Before the release of Pisa Tinoisamoa, the linebacker corps was thin on experience. Now they're downright baby-faced. Will Witherspoon and Chris Draft are the only linebackers likely to make the team who have more than two years experience in the league.
The presumed third starter, James Laurinaitis, was drafted in the second round of the 2009 Draft. Guys like Chris Chamberlain, David Vobora, and Quinton Culberson were all either rookies or second-year players on last year's team.
All six 'backers listed should make the team, and without any unforeseen circumstances it should be Witherspoon, Draft and Laurinaitis starting the opener.
The Rams defense as a whole in 2008 was nothing to write home about, but the defensive secondary actually had a few bright spots emerge. Ron Bartell and Oshiomogho Atogwe both emerged as starters and future stars, and only Corey Chavous' “wet paper bag” approach to tackling and the merry-go-round at the other cornerback spot kept the unit from being a strength.
There's no lack of able bodies at the position, so this may be one of the few battles that could actually result in a "he earned the job"-type situation.
Tye Hill is a former first-round pick who has shown some signs of potential, but who needs to produce on a more consistent basis. Justin King could surprise—he was a contender for the job last year before tearing a ligament in his left big toe.
Third-round pick Bradley Fletcher could contribute right away, but probably isn't more than a nickel back candidate for 2009.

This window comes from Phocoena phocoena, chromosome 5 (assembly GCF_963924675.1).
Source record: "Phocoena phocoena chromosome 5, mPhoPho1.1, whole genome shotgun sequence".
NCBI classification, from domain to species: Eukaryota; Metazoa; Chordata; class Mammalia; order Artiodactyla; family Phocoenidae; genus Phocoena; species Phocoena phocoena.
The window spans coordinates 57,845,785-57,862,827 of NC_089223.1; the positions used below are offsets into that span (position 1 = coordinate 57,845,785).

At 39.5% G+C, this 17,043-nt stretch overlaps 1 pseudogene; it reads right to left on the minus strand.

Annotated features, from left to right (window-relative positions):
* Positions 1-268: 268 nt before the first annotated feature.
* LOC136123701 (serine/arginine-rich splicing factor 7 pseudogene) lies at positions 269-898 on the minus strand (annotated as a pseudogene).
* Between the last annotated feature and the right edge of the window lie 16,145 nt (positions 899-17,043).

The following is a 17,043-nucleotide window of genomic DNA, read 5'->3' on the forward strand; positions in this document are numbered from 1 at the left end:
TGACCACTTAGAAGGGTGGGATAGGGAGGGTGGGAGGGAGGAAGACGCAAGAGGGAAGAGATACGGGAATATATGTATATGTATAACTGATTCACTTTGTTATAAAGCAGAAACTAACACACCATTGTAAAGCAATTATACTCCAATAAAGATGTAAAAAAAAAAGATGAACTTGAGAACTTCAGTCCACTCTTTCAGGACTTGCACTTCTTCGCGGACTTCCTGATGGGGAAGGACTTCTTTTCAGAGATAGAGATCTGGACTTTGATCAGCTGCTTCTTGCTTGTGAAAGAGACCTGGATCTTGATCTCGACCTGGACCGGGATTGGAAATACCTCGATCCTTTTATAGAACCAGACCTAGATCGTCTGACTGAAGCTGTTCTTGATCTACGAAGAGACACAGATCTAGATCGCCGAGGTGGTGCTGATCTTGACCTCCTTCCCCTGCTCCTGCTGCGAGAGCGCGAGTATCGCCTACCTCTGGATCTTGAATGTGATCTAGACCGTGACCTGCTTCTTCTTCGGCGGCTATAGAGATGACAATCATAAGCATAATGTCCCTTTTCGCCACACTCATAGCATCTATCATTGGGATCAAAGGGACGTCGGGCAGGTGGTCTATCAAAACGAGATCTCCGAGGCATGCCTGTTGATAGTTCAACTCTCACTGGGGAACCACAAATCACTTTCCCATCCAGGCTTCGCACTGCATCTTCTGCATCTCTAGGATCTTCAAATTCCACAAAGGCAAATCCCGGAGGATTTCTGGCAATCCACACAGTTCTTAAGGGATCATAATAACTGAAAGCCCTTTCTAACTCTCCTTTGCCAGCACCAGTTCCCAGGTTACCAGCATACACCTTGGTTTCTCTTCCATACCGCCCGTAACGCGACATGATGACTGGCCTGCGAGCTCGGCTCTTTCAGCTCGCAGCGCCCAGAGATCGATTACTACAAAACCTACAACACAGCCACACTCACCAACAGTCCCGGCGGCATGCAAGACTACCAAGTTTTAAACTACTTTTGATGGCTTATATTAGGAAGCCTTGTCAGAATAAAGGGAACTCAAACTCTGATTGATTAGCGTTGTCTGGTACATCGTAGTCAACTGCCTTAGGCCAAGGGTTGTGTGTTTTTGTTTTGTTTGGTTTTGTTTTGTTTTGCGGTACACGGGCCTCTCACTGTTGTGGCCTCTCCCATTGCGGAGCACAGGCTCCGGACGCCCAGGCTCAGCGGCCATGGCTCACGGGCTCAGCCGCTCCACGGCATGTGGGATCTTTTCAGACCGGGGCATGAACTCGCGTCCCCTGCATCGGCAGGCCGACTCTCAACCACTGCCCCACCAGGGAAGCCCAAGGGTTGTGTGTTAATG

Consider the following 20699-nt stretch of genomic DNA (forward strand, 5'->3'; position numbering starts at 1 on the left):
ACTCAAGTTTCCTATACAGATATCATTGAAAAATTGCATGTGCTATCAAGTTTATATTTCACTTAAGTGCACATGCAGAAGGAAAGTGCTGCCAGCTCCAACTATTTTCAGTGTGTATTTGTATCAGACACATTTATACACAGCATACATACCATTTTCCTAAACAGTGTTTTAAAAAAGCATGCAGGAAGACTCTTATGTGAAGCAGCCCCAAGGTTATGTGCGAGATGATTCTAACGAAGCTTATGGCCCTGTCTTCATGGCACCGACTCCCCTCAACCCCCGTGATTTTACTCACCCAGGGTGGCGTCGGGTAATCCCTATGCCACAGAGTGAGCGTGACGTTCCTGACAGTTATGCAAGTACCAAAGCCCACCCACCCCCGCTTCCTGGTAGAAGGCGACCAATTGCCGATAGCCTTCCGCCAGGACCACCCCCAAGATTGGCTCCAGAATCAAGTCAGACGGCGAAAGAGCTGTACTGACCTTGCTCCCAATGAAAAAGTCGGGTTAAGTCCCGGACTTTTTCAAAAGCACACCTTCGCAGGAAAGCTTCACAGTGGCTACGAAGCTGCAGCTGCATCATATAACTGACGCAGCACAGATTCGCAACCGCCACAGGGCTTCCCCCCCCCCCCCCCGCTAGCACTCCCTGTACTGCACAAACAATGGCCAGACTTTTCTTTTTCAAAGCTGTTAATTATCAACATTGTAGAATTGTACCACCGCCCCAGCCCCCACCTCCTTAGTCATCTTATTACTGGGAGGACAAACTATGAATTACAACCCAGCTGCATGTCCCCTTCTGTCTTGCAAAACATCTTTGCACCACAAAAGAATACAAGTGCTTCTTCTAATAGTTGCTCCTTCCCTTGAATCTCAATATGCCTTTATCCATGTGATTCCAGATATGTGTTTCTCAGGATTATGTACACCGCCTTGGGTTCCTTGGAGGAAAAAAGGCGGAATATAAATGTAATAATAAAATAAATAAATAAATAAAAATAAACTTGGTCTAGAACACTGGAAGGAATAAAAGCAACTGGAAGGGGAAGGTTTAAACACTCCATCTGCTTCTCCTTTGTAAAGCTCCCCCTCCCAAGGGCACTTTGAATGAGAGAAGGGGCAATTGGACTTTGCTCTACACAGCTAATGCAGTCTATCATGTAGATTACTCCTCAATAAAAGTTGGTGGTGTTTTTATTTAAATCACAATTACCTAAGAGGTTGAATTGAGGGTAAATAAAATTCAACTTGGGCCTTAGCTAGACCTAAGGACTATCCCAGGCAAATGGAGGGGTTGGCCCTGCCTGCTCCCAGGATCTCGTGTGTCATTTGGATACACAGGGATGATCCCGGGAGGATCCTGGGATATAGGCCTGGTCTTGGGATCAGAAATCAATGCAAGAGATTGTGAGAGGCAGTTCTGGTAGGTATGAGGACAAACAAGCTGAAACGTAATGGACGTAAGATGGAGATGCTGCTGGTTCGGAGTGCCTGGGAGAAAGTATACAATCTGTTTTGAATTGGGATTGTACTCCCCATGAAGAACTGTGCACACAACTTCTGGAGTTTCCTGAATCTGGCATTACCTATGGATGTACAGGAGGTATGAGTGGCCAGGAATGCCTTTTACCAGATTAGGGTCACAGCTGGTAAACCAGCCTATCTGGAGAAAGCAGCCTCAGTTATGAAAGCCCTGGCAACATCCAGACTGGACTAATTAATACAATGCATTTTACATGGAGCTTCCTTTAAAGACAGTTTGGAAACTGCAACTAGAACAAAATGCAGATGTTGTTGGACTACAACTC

Between King and Hill, I'll give Hill the advantage. Someone obviously saw something in him at Clemson that warranted a mid-first round pick, so if the new coaches can find that again, he could be just as good or better than Bartell in time.
New SS James Butler knows head coach Steve Spagnuolo and the system already, so he should be an on-field leader immediately.
Backup Todd Johnson is a veteran and should be safe in his role. Johnson even started a few games near the end of 2008, so he's more-than-capable of filling in if need be.
Status: Death Match
Just kidding. Come on, it's not like we’re talking about the Cowboys here. Josh Brown and Donnie Jones are the Rams' only kicker and punter, respectively. No battles to be found here.
So before you call the local authorities and report a Gerard Butler-esque growl coming from Rams Park, pause and ask yourself: Didn't that sound a little bit like Coach Spags?